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We live in a time of information abundance, which far too many of us see as information overload. With the sum total of human knowledge, past and present, at our fingertips, we’re faced with a crisis of attention: which ideas should we engage with, and why? Big Think is an evolving roadmap to the best thinking on the planet — the ideas that can help you think flexibly and act decisively in a multivariate world.

A word about Big Ideas and Themes — The architecture of Big Think

Big ideas are lenses for envisioning the future. Every article and video on bigthink.com and on our learning platforms is based on an emerging “big idea” that is significant, widely relevant, and actionable. We’re sifting the noise for the questions and insights that have the power to change all of our lives, for decades to come. For example, reverse-engineering is a big idea in that the concept is increasingly useful across multiple disciplines, from education to nanotechnology.

Themes are the seven broad umbrellas under which we organize the hundreds of big ideas that populate Big Think. They include New World Order, Earth and Beyond, 21st Century Living, Going Mental, Extreme Biology, Power and Influence, and Inventing the Future.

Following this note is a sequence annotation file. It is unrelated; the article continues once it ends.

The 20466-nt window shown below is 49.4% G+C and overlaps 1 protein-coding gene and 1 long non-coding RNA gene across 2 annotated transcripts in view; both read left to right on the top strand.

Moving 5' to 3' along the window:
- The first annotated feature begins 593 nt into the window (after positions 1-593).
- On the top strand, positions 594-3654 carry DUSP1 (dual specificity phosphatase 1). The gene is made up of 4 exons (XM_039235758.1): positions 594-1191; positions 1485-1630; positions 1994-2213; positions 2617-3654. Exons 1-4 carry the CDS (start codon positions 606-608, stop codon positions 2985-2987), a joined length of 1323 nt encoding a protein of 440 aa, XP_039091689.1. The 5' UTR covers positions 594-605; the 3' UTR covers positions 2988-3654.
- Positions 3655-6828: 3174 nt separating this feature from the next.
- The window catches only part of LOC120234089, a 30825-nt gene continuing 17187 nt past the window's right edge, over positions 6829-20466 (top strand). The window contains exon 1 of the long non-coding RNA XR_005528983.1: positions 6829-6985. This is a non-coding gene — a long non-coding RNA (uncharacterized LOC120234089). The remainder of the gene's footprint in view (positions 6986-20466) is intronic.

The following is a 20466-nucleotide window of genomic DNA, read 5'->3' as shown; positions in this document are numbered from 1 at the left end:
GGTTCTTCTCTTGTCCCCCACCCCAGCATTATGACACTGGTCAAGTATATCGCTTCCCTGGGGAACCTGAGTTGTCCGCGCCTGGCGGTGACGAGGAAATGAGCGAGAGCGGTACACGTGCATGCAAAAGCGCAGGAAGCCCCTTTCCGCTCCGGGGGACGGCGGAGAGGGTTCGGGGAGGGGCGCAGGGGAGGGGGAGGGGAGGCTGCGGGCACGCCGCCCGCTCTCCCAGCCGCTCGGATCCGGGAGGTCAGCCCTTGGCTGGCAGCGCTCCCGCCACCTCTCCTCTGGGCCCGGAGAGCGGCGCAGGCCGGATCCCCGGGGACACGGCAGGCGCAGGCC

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The Big Idea for Sunday, June 09, 2013

Barbara Natterson-Horowitz, M.D. and Kathryn Bowers coined the term "zoobiquity" in their wonderful book on pan-species medicine Zoobiquity: The Astonishing Connection Between Human and Animal HealthNatterson-Horowitz and Bowers explore just how much the animal kingdom has to teach us about what it is to be human.

Kevin Strange, professor and director of the Mount Desert Island Biological Laboratory (MDIBL) in Maine, lives this idea and works through it every day. Strange writes in today's lesson that the interrelatedness of all life "has important implications for how we understand the inner workings of our biology and for how we develop therapies to treat the thousands of diseases that plague our species."

That means we need interdisciplinary research to see the bigger picture, not specialization. "It is not an option, but a societal obligation to remove the silos, reemphasize evolutionary science and broaden biological and biomedical thinking," Strange writes. "Only in this manner can we hope to solve the myriad of human health problems in the most rapid, economical and innovative ways."  


  1. 1 Humans are Related to All Life on Earth: Why This is Important for our Health
    Kevin Strange The Scientific Ideas of Our Time
  2. 2 The Future of 21st Century Science: Tearing Down Knowledge Silos
    Daniel Honan Think Tank
  3. 3 Joi Ito's Deep Dive
    Joi Ito
  4. 4 5 Bio Books and Blogs for Summer
    Big Think Editors What to Read


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